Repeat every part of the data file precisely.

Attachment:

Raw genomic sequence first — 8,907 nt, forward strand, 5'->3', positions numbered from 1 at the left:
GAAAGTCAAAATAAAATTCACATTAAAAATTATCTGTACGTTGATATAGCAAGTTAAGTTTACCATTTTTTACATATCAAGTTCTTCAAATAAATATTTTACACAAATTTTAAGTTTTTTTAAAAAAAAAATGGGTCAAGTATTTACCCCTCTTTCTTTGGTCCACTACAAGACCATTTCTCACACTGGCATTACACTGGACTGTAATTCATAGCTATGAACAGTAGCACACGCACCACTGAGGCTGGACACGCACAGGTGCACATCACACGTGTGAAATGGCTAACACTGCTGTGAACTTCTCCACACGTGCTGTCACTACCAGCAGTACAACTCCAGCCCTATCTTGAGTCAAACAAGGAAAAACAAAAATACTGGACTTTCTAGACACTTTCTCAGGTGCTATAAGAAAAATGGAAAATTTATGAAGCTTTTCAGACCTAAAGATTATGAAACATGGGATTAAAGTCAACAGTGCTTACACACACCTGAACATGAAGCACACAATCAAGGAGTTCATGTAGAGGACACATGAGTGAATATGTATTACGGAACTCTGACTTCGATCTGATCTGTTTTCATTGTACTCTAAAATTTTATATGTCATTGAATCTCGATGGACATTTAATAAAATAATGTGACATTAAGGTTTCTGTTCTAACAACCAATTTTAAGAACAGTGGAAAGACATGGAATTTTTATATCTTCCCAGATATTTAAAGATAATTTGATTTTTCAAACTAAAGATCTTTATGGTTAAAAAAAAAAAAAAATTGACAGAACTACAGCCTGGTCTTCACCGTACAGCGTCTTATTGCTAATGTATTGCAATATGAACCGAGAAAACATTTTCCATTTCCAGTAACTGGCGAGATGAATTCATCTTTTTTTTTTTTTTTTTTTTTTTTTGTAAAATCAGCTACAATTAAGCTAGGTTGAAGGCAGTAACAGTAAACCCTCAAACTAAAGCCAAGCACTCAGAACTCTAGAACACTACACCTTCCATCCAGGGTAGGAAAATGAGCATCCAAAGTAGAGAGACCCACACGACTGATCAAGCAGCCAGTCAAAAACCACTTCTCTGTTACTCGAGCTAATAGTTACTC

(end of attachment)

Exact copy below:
Raw genomic sequence first — 8,907 nt, forward strand, 5'->3', positions numbered from 1 at the left:
GAAAGTCAAAATAAAATTCACATTAAAAATTATCTGTACGTTGATATAGCAAGTTAAGTTTACCATTTTTTACATATCAAGTTCTTCAAATAAATATTTTACACAAATTTTAAGTTTTTTTAAAAAAAAAATGGGTCAAGTATTTACCCCTCTTTCTTTGGTCCACTACAAGACCATTTCTCACACTGGCATTACACTGGACTGTAATTCATAGCTATGAACAGTAGCACACGCACCACTGAGGCTGGACACGCACAGGTGCACATCACACGTGTGAAATGGCTAACACTGCTGTGAACTTCTCCACACGTGCTGTCACTACCAGCAGTACAACTCCAGCCCTATCTTGAGTCAAACAAGGAAAAACAAAAATACTGGACTTTCTAGACACTTTCTCAGGTGCTATAAGAAAAATGGAAAATTTATGAAGCTTTTCAGACCTAAAGATTATGAAACATGGGATTAAAGTCAACAGTGCTTACACACACCTGAACATGAAGCACACAATCAAGGAGTTCATGTAGAGGACACATGAGTGAATATGTATTACGGAACTCTGACTTCGATCTGATCTGTTTTCATTGTACTCTAAAATTTTATATGTCATTGAATCTCGATGGACATTTAATAAAATAATGTGACATTAAGGTTTCTGTTCTAACAACCAATTTTAAGAACAGTGGAAAGACATGGAATTTTTATATCTTCCCAGATATTTAAAGATAATTTGATTTTTCAAACTAAAGATCTTTATGGTTAAAAAAAAAAAAAAATTGACAGAACTACAGCCTGGTCTTCACCGTACAGCGTCTTATTGCTAATGTATTGCAATATGAACCGAGAAAACATTTTCCATTTCCAGTAACTGGCGAGATGAATTCATCTTTTTTTTTTTTTTTTTTTTTTTTTGTAAAATCAGCTACAATTAAGCTAGGTTGAAGGCAGTAACAGTAAACCCTCAAACTAAAGCCAAGCACTCAGAACTCTAGAACACTACACCTTCCATCCAGGGTAGGAAAATGAGCATCCAAAGTAGAGAGACCCACACGACTGATCAAGCAGCCAGTCAAAAACCACTTCTCTGTTACTCGAGCTAATAGTTACTC